DOJ: Russian hackers targeted 2018 Olympics, French elections
Schiff claims DHS is blocking whistleblower's access to records before testimony
House Intelligence Committee Chairman Adam Schiff (D-Calif.) on Thursday accused the Department of Homeland Security (DHS) of preventing an agency whistleblower from accessing classified records before congressional testimony.
Schiff asserted that DHS is seeking to place conditions on which documents whistleblower Brian Murphy can review ahead of his testimony on Friday, and that the agency is blocking his attorneys from getting security clearances.
Murphy, the former acting under secretary of the agency's Office of Intelligence and Analysis (I&A), has alleged that top officials at the department sought to politicize intelligence.
Schiff said if these issues are not resolved before Friday then the committee will plan to subpoena Joseph Maher, the top official carrying out the duties of the under secretary for intelligence and analysis, to publicly testify about the matter.
"Absent your cooperation, including authorization of appropriate security clearances for Mr. Murphy's attorneys in time for his deposition on Friday, September 25, please be advised that the Committee is prepared to resort to compulsory process to compel I&A's production of responsive records that remain concealed from the Committee and your appearance next week at an open hearing of the Committee," Schiff wrote in a Thursday letter to Maher.
"During which you will be expected to explain why the Department is preventing a whistleblower from providing classified testimony by stonewalling authorization of clearances to his personal attorneys and your own knowledge and involvement in matters under investigation," he added.
Schiff said while DHS informed Murphy's attorneys that the agency will process their request for temporary security clearances, they have yet to grant them, despite Murphy's slated deposition on Capitol Hill. He was initially scheduled to provide testimony earlier this week, but the deposition was postponed until Friday.
The California Democrat also alleged that the agency has refused to allow Murphy and his legal team to "review any classified documents" ahead of his deposition.
"DHS's refusal to make these documents available, and its insistence on imposing spurious bureaucratic hurdles prior to granting attorney clearances in time for the deposition, deprives Mr. Murphy of his ability to be represented by counsel and is a transparent effort to delay the deposition, obstruct the Committee's investigation, and bury the truth," Schiff wrote.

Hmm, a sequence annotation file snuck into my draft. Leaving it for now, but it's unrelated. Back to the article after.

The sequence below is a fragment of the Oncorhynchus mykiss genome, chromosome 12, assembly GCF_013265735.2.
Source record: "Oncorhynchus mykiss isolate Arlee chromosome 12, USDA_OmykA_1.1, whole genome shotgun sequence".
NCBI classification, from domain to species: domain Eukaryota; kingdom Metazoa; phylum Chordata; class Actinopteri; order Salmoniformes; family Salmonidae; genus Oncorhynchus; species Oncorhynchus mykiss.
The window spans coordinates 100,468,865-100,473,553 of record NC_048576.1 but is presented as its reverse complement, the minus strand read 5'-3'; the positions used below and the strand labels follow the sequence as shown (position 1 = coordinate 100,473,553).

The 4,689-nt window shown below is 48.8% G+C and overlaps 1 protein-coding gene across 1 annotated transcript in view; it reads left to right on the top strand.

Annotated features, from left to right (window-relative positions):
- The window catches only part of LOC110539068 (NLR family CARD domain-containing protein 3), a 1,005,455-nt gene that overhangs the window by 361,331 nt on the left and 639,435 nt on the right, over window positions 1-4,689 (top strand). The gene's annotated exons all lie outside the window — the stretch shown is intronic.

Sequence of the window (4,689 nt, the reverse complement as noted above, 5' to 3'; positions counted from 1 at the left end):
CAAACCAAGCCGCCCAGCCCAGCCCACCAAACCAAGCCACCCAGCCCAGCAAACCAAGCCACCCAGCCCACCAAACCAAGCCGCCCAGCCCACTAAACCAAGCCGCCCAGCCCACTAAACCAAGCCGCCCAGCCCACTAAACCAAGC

A DHS spokesperson dismissed Schiff's claims, saying the agency is working with the committee to accommodate their requests whereas Democrats were seeking to rush the process.
"DHS is cooperating with the Committee in good faith and attempting to engage through the accommodation process," the spokesman said in a statement. "It is the Committee that is ignoring the required accommodation process and instead seeking to needlessly rush an expansive, undefined investigation. Despite that, DHS has continued to engage in good faith and has made and is making witnesses and documents available, just as it does with any congressional inquiry."
The spokesman added that they are working to expedite security clearances for Murphy's lawyers on "an expedited process," but noted that such a process "takes time" because it requires proper vetting.
"We can only hope that the Chairman would prefer that the Department not cut corners on something so critical as the security of the American people just to meet an arbitrary deadline," the spokesman added.
The spokesman also argued that Murphy - who recently was moved to DHS's management division, a move he describes as a demotion - was not in a "need to know" position in his current role. His complaints, however, centered on his time in I&A.
Schiff recently informed DHS that he would be expanding the panel's investigation into the agency after Murphy's complaint was sent to Congress earlier this month.
The complaint alleges that acting Homeland Security Secretary Chad Wolf, under the direction of White House national security adviser Robert O'Brien, instructed Murphy earlier this year to stop producing intelligence reports centered on Russian interference efforts and instead focus on the threats posed by China and Iran.
Murphy says he declined multiple orders to alter or modify intelligence products to help support the administration's agenda, which he claims led to a retaliatory demotion.
DHS has denied the allegations against Wolf, who has been formally nominated to serve as head of the agency.
Updated at 5:45 p.m.